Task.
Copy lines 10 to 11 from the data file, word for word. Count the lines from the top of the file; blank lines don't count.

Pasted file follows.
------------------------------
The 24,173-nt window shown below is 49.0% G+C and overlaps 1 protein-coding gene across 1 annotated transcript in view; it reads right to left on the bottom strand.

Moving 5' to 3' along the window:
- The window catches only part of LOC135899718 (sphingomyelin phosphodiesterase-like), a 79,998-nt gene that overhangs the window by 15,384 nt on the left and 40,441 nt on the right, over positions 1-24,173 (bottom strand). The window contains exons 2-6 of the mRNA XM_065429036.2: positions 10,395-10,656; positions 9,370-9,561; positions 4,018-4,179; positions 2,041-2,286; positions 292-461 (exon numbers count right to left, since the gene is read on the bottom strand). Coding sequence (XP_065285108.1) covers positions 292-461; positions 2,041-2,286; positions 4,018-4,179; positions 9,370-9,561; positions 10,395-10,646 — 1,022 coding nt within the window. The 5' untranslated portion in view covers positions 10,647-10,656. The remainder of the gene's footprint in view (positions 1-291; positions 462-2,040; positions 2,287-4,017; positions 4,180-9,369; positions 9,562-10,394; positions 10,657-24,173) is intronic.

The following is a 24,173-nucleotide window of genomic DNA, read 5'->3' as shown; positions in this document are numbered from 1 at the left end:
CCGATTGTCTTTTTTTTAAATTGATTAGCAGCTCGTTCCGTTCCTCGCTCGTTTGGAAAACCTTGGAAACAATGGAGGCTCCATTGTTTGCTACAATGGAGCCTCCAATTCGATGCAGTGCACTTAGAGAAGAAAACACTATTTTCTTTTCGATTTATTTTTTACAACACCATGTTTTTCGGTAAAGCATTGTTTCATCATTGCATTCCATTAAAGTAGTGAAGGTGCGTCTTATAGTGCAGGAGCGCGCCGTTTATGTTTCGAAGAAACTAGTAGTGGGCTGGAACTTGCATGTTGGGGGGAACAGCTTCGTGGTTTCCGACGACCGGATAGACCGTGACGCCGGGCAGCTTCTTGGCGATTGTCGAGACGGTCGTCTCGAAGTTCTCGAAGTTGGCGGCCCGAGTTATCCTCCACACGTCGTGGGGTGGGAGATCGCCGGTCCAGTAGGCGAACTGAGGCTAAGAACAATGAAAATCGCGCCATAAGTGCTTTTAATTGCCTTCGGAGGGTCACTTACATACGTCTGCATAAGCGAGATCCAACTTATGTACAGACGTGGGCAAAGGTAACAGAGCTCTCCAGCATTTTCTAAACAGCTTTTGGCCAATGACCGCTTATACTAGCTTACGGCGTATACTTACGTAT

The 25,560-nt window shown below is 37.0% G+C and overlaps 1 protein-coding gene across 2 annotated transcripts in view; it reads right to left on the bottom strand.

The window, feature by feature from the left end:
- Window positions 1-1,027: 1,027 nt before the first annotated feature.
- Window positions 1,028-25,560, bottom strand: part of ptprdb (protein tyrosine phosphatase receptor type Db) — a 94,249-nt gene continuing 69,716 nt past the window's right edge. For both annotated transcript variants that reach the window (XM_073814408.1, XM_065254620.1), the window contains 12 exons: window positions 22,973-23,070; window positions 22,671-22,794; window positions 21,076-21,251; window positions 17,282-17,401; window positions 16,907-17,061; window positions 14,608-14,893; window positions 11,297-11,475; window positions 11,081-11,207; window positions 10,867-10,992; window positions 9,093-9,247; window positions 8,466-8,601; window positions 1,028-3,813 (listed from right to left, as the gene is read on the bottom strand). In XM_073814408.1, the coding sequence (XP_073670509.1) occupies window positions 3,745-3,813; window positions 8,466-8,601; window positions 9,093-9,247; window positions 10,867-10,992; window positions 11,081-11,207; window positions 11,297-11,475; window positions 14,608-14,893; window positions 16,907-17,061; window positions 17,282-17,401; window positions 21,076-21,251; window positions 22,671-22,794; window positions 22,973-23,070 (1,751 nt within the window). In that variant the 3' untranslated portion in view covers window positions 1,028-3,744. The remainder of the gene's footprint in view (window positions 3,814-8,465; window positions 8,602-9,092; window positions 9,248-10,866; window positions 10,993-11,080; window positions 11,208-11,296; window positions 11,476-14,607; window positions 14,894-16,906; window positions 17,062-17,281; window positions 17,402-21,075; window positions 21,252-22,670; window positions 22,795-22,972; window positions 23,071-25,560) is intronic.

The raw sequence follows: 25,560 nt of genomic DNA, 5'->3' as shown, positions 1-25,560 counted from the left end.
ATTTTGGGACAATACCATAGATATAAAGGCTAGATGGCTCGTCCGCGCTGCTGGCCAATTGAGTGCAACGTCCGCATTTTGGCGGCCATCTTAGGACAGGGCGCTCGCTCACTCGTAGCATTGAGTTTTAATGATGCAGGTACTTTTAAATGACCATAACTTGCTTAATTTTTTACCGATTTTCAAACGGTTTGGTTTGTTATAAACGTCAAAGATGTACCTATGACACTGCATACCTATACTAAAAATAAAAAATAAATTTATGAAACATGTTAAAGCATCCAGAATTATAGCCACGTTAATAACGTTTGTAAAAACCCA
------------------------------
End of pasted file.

The raw sequence follows: 25,560 nt of genomic DNA, 5'->3' as shown, positions 1-25,560 counted from the left end.
ATTTTGGGACAATACCATAGATATAAAGGCTAGATGGCTCGTCCGCGCTGCTGGCCAATTGAGTGCAACGTCCGCATTTTGGCGGCCATCTTAGGACAGGGCGCTCGCTCACTCGTAGCATTGAGTTTTAATGATGCAGGTACTTTTAAATGACCATAACTTGCTTAATTTTTTACCGATTTTCAAACGGTTTGGTTTGTTATAAACGTCAAAGATGTACCTATGACACTGCATACCTATACTAAAAATAAAAAATAAATTTATGAAACATGTTAAAGCATCCAGAATTATAGCCACGTTAATAACGTTTGTAAAAACCCA